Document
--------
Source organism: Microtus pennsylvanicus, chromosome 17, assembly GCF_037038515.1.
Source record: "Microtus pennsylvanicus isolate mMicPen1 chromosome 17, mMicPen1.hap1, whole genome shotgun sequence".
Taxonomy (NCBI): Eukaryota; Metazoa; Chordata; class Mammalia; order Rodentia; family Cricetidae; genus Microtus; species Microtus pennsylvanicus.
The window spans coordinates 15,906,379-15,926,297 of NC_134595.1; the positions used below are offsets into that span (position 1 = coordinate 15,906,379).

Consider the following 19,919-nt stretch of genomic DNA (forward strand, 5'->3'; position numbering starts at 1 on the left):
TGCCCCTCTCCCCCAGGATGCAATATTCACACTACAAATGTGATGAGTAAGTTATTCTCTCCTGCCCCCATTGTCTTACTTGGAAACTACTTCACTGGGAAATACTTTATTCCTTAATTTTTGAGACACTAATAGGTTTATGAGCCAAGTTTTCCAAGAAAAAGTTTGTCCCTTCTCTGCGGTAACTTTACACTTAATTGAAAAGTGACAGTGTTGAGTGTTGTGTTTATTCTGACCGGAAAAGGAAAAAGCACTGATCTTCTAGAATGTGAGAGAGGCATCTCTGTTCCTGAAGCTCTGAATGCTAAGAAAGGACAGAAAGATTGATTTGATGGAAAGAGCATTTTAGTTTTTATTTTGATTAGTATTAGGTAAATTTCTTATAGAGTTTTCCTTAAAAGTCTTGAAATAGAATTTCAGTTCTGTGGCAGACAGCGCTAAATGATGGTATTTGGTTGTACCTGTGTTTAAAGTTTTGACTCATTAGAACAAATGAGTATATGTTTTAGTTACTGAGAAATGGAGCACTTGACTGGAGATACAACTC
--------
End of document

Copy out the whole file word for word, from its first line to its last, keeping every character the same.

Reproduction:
Source organism: Microtus pennsylvanicus, chromosome 17, assembly GCF_037038515.1.
Source record: "Microtus pennsylvanicus isolate mMicPen1 chromosome 17, mMicPen1.hap1, whole genome shotgun sequence".
Taxonomy (NCBI): Eukaryota; Metazoa; Chordata; class Mammalia; order Rodentia; family Cricetidae; genus Microtus; species Microtus pennsylvanicus.
The window spans coordinates 15,906,379-15,926,297 of NC_134595.1; the positions used below are offsets into that span (position 1 = coordinate 15,906,379).

Consider the following 19,919-nt stretch of genomic DNA (forward strand, 5'->3'; position numbering starts at 1 on the left):
TGCCCCTCTCCCCCAGGATGCAATATTCACACTACAAATGTGATGAGTAAGTTATTCTCTCCTGCCCCCATTGTCTTACTTGGAAACTACTTCACTGGGAAATACTTTATTCCTTAATTTTTGAGACACTAATAGGTTTATGAGCCAAGTTTTCCAAGAAAAAGTTTGTCCCTTCTCTGCGGTAACTTTACACTTAATTGAAAAGTGACAGTGTTGAGTGTTGTGTTTATTCTGACCGGAAAAGGAAAAAGCACTGATCTTCTAGAATGTGAGAGAGGCATCTCTGTTCCTGAAGCTCTGAATGCTAAGAAAGGACAGAAAGATTGATTTGATGGAAAGAGCATTTTAGTTTTTATTTTGATTAGTATTAGGTAAATTTCTTATAGAGTTTTCCTTAAAAGTCTTGAAATAGAATTTCAGTTCTGTGGCAGACAGCGCTAAATGATGGTATTTGGTTGTACCTGTGTTTAAAGTTTTGACTCATTAGAACAAATGAGTATATGTTTTAGTTACTGAGAAATGGAGCACTTGACTGGAGATACAACTC